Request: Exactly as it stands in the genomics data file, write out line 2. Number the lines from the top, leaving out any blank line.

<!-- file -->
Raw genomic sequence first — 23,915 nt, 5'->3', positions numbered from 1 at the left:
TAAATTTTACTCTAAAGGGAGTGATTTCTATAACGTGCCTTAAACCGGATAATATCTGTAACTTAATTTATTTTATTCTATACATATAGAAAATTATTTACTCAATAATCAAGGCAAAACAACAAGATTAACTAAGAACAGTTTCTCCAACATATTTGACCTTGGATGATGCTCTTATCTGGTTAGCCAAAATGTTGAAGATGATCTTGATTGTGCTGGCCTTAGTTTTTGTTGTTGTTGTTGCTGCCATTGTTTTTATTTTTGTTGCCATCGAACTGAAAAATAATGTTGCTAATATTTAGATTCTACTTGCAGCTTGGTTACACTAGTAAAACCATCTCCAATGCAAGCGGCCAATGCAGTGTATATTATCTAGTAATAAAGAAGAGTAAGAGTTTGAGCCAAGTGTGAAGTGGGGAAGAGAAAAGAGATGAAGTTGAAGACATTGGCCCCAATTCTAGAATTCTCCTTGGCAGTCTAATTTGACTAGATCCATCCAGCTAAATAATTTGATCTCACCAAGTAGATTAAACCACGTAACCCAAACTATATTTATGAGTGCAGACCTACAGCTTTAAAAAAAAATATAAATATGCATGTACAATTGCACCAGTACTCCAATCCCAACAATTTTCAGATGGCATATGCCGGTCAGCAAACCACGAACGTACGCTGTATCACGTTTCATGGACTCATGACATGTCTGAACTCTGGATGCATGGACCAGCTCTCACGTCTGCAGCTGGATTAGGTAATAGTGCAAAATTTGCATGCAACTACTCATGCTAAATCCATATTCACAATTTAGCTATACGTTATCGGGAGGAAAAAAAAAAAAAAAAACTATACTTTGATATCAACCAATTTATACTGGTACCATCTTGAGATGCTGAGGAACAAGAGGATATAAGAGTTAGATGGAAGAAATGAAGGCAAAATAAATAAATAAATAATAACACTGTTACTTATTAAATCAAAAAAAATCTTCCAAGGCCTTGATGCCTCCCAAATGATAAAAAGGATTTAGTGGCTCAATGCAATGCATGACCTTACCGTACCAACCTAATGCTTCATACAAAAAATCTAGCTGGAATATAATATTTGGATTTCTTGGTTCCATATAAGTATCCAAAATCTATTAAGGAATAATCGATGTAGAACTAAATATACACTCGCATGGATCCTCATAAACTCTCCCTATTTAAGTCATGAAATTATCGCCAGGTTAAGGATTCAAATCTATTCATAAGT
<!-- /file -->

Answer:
TAAATTTTACTCTAAAGGGAGTGATTTCTATAACGTGCCTTAAACCGGATAATATCTGTAACTTAATTTATTTTATTCTATACATATAGAAAATTATTTACTCAATAATCAAGGCAAAACAACAAGATTAACTAAGAACAGTTTCTCCAACATATTTGACCTTGGATGATGCTCTTATCTGGTTAGCCAAAATGTTGAAGATGATCTTGATTGTGCTGGCCTTAGTTTTTGTTGTTGTTGTTGCTGCCATTGTTTTTATTTTTGTTGCCATCGAACTGAAAAATAATGTTGCTAATATTTAGATTCTACTTGCAGCTTGGTTACACTAGTAAAACCATCTCCAATGCAAGCGGCCAATGCAGTGTATATTATCTAGTAATAAAGAAGAGTAAGAGTTTGAGCCAAGTGTGAAGTGGGGAAGAGAAAAGAGATGAAGTTGAAGACATTGGCCCCAATTCTAGAATTCTCCTTGGCAGTCTAATTTGACTAGATCCATCCAGCTAAATAATTTGATCTCACCAAGTAGATTAAACCACGTAACCCAAACTATATTTATGAGTGCAGACCTACAGCTTTAAAAAAAAATATAAATATGCATGTACAATTGCACCAGTACTCCAATCCCAACAATTTTCAGATGGCATATGCCGGTCAGCAAACCACGAACGTACGCTGTATCACGTTTCATGGACTCATGACATGTCTGAACTCTGGATGCATGGACCAGCTCTCACGTCTGCAGCTGGATTAGGTAATAGTGCAAAATTTGCATGCAACTACTCATGCTAAATCCATATTCACAATTTAGCTATACGTTATCGGGAGGAAAAAAAAAAAAAAAAACTATACTTTGATATCAACCAATTTATACTGGTACCATCTTGAGATGCTGAGGAACAAGAGGATATAAGAGTTAGATGGAAGAAATGAAGGCAAAATAAATAAATAAATAATAACACTGTTACTTATTAAATCAAAAAAAATCTTCCAAGGCCTTGATGCCTCCCAAATGATAAAAAGGATTTAGTGGCTCAATGCAATGCATGACCTTACCGTACCAACCTAATGCTTCATACAAAAAATCTAGCTGGAATATAATATTTGGATTTCTTGGTTCCATATAAGTATCCAAAATCTATTAAGGAATAATCGATGTAGAACTAAATATACACTCGCATGGATCCTCATAAACTCTCCCTATTTAAGTCATGAAATTATCGCCAGGTTAAGGATTCAAATCTATTCATAAGT